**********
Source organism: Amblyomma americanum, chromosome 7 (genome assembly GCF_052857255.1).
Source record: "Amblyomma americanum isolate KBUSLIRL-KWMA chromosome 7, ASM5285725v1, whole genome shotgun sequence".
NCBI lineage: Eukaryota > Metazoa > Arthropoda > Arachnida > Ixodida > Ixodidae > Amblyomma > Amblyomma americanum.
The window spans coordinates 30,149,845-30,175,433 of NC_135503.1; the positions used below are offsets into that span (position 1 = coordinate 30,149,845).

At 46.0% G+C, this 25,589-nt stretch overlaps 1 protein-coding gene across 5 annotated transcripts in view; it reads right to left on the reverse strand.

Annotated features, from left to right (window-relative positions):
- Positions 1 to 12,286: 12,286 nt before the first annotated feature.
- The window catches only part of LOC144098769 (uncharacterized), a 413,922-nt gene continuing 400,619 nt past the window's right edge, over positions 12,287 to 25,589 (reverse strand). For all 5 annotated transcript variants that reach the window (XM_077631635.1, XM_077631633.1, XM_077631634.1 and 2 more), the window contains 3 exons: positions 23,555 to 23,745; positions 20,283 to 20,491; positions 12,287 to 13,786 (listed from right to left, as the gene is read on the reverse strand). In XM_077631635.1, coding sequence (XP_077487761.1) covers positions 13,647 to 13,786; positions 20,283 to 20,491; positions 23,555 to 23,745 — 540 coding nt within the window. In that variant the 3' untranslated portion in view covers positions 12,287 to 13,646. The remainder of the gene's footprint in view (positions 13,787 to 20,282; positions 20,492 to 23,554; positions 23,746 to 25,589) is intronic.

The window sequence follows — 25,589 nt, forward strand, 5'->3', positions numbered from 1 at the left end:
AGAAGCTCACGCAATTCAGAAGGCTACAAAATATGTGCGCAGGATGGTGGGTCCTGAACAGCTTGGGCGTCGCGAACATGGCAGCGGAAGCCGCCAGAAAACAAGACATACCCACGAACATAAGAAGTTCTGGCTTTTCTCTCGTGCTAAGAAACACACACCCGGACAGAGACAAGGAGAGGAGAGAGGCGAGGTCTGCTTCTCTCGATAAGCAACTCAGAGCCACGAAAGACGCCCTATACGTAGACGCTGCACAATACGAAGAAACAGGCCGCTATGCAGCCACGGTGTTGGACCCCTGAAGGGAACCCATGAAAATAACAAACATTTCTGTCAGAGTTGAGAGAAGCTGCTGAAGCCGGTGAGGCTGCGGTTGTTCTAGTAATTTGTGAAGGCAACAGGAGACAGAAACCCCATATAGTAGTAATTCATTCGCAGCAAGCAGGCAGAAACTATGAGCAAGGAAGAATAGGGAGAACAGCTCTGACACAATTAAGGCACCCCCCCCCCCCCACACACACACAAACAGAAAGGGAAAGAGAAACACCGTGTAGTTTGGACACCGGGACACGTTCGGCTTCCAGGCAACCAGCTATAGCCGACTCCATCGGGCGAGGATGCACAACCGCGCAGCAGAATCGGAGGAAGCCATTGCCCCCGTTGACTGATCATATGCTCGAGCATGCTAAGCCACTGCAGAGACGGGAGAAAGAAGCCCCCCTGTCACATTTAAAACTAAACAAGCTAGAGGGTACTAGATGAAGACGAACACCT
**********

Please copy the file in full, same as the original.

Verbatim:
Source organism: Amblyomma americanum, chromosome 7 (genome assembly GCF_052857255.1).
Source record: "Amblyomma americanum isolate KBUSLIRL-KWMA chromosome 7, ASM5285725v1, whole genome shotgun sequence".
NCBI lineage: Eukaryota > Metazoa > Arthropoda > Arachnida > Ixodida > Ixodidae > Amblyomma > Amblyomma americanum.
The window spans coordinates 30,149,845-30,175,433 of NC_135503.1; the positions used below are offsets into that span (position 1 = coordinate 30,149,845).

At 46.0% G+C, this 25,589-nt stretch overlaps 1 protein-coding gene across 5 annotated transcripts in view; it reads right to left on the reverse strand.

Annotated features, from left to right (window-relative positions):
- Positions 1 to 12,286: 12,286 nt before the first annotated feature.
- The window catches only part of LOC144098769 (uncharacterized), a 413,922-nt gene continuing 400,619 nt past the window's right edge, over positions 12,287 to 25,589 (reverse strand). For all 5 annotated transcript variants that reach the window (XM_077631635.1, XM_077631633.1, XM_077631634.1 and 2 more), the window contains 3 exons: positions 23,555 to 23,745; positions 20,283 to 20,491; positions 12,287 to 13,786 (listed from right to left, as the gene is read on the reverse strand). In XM_077631635.1, coding sequence (XP_077487761.1) covers positions 13,647 to 13,786; positions 20,283 to 20,491; positions 23,555 to 23,745 — 540 coding nt within the window. In that variant the 3' untranslated portion in view covers positions 12,287 to 13,646. The remainder of the gene's footprint in view (positions 13,787 to 20,282; positions 20,492 to 23,554; positions 23,746 to 25,589) is intronic.

The window sequence follows — 25,589 nt, forward strand, 5'->3', positions numbered from 1 at the left end:
AGAAGCTCACGCAATTCAGAAGGCTACAAAATATGTGCGCAGGATGGTGGGTCCTGAACAGCTTGGGCGTCGCGAACATGGCAGCGGAAGCCGCCAGAAAACAAGACATACCCACGAACATAAGAAGTTCTGGCTTTTCTCTCGTGCTAAGAAACACACACCCGGACAGAGACAAGGAGAGGAGAGAGGCGAGGTCTGCTTCTCTCGATAAGCAACTCAGAGCCACGAAAGACGCCCTATACGTAGACGCTGCACAATACGAAGAAACAGGCCGCTATGCAGCCACGGTGTTGGACCCCTGAAGGGAACCCATGAAAATAACAAACATTTCTGTCAGAGTTGAGAGAAGCTGCTGAAGCCGGTGAGGCTGCGGTTGTTCTAGTAATTTGTGAAGGCAACAGGAGACAGAAACCCCATATAGTAGTAATTCATTCGCAGCAAGCAGGCAGAAACTATGAGCAAGGAAGAATAGGGAGAACAGCTCTGACACAATTAAGGCACCCCCCCCCCCCCACACACACACAAACAGAAAGGGAAAGAGAAACACCGTGTAGTTTGGACACCGGGACACGTTCGGCTTCCAGGCAACCAGCTATAGCCGACTCCATCGGGCGAGGATGCACAACCGCGCAGCAGAATCGGAGGAAGCCATTGCCCCCGTTGACTGATCATATGCTCGAGCATGCTAAGCCACTGCAGAGACGGGAGAAAGAAGCCCCCCTGTCACATTTAAAACTAAACAAGCTAGAGGGTACTAGATGAAGACGAACACCT